Hope. Not Just a Four Letter Word.


Here’s my column that ran in the paper this week…

Hope, as much as air or water, is crucial for life. One’s heart and lungs may continue to function mechanically without it, but the resulting withering is undeniable.

I often wonder in this column if I’m conveying fictitious images of our family as a Duluth version of the Swiss Family Robinson. I frequently write about an amazing adventure our family enjoyed, and love sharing these with all of you in an effort to encourage families and individuals to step out and enjoy the wonders to be explored in our community and world.

However, there rarely is space to share the often more numerous stories of adventures and other experiences that were merely endured. This story is being written a few days after one summer vacation that didn’t go as planned, and the night before another trip that I hope will go better.

The last “vacation” was spent beside a beautiful bog a mere mile from the Boundary Waters in a gorgeous private log cabin with no other cabins or dwellings within site or earshot. The craftsmanship put into the dwelling was impressive, and it even came with an authentic Finnish sauna that we enjoyed daily. It would be the perfect getaway in fall or winter, but add heat and hordes of hungry bugs and you have a recipe for whiney kids who couldn’t find their groove.

What had been conceived as a marvelous opportunity to vacation in a wilderness setting with our kids’ Grandma, Grandpa, and a long lost uncle, ended up being a bit of a letdown unfortunately.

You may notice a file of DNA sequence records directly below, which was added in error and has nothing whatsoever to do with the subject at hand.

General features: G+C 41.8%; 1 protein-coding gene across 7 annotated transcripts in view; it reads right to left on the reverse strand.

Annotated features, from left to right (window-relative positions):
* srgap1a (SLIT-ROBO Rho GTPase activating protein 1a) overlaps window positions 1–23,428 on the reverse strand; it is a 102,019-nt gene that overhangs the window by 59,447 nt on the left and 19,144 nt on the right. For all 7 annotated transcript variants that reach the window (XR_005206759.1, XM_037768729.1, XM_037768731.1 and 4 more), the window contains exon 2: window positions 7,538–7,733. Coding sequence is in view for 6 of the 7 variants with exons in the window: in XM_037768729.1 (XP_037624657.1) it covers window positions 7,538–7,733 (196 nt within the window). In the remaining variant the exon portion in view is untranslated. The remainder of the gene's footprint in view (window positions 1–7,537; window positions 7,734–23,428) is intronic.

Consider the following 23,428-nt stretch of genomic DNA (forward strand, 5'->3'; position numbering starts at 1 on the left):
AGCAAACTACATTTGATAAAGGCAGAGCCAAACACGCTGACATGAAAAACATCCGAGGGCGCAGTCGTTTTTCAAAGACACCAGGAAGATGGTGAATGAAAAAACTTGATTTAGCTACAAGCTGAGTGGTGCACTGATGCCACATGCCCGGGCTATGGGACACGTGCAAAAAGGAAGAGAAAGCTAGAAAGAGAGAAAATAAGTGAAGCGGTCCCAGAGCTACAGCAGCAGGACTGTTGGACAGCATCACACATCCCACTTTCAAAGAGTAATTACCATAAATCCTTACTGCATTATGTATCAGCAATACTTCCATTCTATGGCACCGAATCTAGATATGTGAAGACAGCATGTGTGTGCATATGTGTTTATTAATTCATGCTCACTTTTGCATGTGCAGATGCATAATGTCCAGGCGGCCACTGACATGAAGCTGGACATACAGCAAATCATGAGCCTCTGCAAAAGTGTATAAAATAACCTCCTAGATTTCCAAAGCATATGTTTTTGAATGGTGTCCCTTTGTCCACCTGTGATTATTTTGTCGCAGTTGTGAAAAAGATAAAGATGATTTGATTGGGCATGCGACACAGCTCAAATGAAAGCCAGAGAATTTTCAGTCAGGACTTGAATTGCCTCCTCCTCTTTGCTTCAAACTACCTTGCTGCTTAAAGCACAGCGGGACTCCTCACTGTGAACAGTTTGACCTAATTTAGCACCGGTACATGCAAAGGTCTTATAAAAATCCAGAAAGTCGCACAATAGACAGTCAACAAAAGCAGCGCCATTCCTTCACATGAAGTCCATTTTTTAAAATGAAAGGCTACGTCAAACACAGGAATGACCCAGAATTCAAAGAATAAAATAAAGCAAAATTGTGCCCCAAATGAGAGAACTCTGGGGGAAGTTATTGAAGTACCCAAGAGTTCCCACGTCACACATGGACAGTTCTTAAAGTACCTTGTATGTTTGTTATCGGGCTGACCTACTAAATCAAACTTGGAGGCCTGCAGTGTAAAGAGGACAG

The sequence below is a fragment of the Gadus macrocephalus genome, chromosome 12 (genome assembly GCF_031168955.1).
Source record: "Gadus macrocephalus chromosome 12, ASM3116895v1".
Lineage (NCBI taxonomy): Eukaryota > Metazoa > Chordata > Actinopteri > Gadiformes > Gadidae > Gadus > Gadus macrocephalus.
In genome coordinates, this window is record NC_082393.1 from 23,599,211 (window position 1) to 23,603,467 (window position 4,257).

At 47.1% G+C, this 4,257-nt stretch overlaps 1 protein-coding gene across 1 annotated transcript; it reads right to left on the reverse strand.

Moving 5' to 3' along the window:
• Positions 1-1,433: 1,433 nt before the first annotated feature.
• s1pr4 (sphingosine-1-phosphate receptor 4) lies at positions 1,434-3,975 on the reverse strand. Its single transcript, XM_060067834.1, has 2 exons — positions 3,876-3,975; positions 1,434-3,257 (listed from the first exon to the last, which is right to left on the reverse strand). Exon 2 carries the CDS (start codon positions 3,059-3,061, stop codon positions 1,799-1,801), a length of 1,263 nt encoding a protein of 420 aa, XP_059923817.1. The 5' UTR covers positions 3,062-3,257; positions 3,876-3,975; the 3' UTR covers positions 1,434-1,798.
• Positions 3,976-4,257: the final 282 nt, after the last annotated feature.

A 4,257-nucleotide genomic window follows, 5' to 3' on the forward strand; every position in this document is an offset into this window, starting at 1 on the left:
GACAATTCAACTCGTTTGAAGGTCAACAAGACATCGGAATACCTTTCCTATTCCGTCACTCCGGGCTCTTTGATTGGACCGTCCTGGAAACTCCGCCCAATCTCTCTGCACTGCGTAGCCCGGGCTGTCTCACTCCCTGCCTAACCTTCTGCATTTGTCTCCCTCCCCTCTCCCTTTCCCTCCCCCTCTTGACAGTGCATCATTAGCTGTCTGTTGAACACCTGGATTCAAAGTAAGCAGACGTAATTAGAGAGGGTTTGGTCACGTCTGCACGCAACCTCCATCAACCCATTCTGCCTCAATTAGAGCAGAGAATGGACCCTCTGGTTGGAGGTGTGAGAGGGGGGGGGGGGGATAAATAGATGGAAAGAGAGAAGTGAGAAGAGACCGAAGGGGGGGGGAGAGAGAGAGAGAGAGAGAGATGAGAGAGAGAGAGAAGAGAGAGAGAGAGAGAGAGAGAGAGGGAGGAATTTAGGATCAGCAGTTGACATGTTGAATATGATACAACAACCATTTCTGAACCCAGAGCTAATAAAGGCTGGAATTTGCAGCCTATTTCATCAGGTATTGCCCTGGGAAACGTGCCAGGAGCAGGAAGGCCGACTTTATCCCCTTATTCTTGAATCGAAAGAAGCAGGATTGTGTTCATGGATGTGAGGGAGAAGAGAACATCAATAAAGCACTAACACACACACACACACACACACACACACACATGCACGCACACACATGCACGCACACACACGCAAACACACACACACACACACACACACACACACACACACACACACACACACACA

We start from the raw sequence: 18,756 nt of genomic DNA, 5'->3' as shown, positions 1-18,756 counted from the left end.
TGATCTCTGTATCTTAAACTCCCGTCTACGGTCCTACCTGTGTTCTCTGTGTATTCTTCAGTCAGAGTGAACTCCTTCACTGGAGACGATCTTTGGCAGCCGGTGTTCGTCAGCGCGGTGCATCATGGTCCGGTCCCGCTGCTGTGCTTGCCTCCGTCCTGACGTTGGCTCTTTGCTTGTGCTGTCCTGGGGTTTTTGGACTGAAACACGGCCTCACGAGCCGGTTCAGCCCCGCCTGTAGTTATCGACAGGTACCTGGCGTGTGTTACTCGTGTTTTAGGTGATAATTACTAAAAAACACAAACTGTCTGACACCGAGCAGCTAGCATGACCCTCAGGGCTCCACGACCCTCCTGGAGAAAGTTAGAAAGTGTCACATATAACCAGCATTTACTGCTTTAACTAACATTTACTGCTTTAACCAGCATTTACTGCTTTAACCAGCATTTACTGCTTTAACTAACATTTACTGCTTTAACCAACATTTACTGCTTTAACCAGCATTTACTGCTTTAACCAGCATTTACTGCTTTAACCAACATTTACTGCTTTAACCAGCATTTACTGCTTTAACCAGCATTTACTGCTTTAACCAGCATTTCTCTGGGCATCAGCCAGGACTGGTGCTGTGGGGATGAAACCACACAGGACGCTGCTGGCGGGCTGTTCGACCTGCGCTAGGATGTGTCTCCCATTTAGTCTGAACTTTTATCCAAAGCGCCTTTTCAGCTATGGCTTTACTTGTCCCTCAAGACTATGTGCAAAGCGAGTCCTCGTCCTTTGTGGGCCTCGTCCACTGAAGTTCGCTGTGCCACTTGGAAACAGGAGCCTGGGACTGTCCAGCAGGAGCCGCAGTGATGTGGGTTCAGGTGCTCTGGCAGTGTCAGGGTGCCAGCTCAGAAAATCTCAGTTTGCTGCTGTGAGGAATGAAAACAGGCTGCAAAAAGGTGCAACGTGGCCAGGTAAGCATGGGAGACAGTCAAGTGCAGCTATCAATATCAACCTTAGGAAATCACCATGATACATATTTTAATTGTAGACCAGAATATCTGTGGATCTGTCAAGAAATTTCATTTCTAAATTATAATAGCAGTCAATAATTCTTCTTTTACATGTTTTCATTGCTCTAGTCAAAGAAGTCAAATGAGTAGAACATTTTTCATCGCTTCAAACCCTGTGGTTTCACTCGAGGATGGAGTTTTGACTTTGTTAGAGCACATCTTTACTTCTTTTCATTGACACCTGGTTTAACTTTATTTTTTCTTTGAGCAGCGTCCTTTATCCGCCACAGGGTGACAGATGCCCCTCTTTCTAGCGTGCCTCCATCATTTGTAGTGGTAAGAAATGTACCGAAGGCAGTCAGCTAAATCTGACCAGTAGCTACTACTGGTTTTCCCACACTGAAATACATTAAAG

And yet, this is life. Sometimes the best laid plans end up being foiled. Generally bugs are a non-factor in late August, for example, and theoretically we should be able to move past less than ideal external elements that are beyond our control. Kids aren’t born with this capability, however. It’s a learned trait.

So, we’ll get back on the bike and try again….

This time I borrowed an idea from Andrew Slade’s helpful book, Camping the North Shore. We’re heading up to the Sawbill Lake Campground at the end of the Sawbill Trail (24 miles to the end of the road north of Tofte). Sometimes borrowing an idea from a helpful guide or friend is just what we need. While I’m big on trying again and not giving up, it’s also crucial not to slap the kids with back to back whammies.

Arriving on a Sunday, we were able to reserve what is widely considered the best site on Sawbill Lake, which is a Boundary Waters entry point by the way. This should afford an easy opportunity to give the kids a simple taste of the BWCA. My hope is that they’ll thirst for more. I’ll also be on my own best behavior by setting low expectations. Last week we portaged a total of a mile and paddled canoes on a day trip for several hours on the Kawishiwi River in the BW. Suffice to say, it was a bit too much.

This time I’m able to offer a very short portage of less than a tenth of a mile into Alton Lake, which apparently has some nice sandy beaches for swimming and a picnic. I’ll pitch it as a mere 20 minutes of work in paddling and portaging with a pot of gold to look forward to. Low expectations and a premium being placed on relaxation and simple play is the name of the game for family trips.

If all goes well the kids will allow themselves to be unleashed and self-directed as they explore the edges of the lake and woods by themselves and within earshot of mom and dad. There’s nothing worse than being stuck in a pattern of micro-managing fighting and whining. I believe this time will be different though.

As it states in the scriptures, “We rejoice in our sufferings, knowing that suffering produces endurance, and endurance produces character, and character produces hope. ..”

If you find yourself in disappointing circumstances, keep grinding on. Hope lies just around the next bend, but you have to keep moving forward.

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